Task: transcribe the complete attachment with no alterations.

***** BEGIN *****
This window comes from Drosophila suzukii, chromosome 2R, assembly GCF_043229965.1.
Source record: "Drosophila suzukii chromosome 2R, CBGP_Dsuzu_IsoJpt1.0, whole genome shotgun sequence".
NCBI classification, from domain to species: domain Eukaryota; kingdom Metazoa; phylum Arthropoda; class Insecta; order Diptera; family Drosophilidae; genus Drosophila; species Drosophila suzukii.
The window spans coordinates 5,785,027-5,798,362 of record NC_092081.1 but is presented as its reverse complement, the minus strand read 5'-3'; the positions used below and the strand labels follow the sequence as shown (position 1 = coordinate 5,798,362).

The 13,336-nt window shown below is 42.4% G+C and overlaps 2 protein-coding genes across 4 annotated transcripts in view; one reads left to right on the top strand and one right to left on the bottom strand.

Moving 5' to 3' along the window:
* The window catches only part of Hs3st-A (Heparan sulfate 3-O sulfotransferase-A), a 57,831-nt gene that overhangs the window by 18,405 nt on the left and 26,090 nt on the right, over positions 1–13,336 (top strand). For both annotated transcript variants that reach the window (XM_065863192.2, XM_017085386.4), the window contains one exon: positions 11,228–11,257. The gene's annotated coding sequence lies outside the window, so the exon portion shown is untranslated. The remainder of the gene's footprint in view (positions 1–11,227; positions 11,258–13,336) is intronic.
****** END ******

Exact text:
This window comes from Drosophila suzukii, chromosome 2R, assembly GCF_043229965.1.
Source record: "Drosophila suzukii chromosome 2R, CBGP_Dsuzu_IsoJpt1.0, whole genome shotgun sequence".
NCBI classification, from domain to species: domain Eukaryota; kingdom Metazoa; phylum Arthropoda; class Insecta; order Diptera; family Drosophilidae; genus Drosophila; species Drosophila suzukii.
The window spans coordinates 5,785,027-5,798,362 of record NC_092081.1 but is presented as its reverse complement, the minus strand read 5'-3'; the positions used below and the strand labels follow the sequence as shown (position 1 = coordinate 5,798,362).

The 13,336-nt window shown below is 42.4% G+C and overlaps 2 protein-coding genes across 4 annotated transcripts in view; one reads left to right on the top strand and one right to left on the bottom strand.

Moving 5' to 3' along the window:
* The window catches only part of Hs3st-A (Heparan sulfate 3-O sulfotransferase-A), a 57,831-nt gene that overhangs the window by 18,405 nt on the left and 26,090 nt on the right, over positions 1–13,336 (top strand). For both annotated transcript variants that reach the window (XM_065863192.2, XM_017085386.4), the window contains one exon: positions 11,228–11,257. The gene's annotated coding sequence lies outside the window, so the exon portion shown is untranslated. The remainder of the gene's footprint in view (positions 1–11,227; positions 11,258–13,336) is intronic.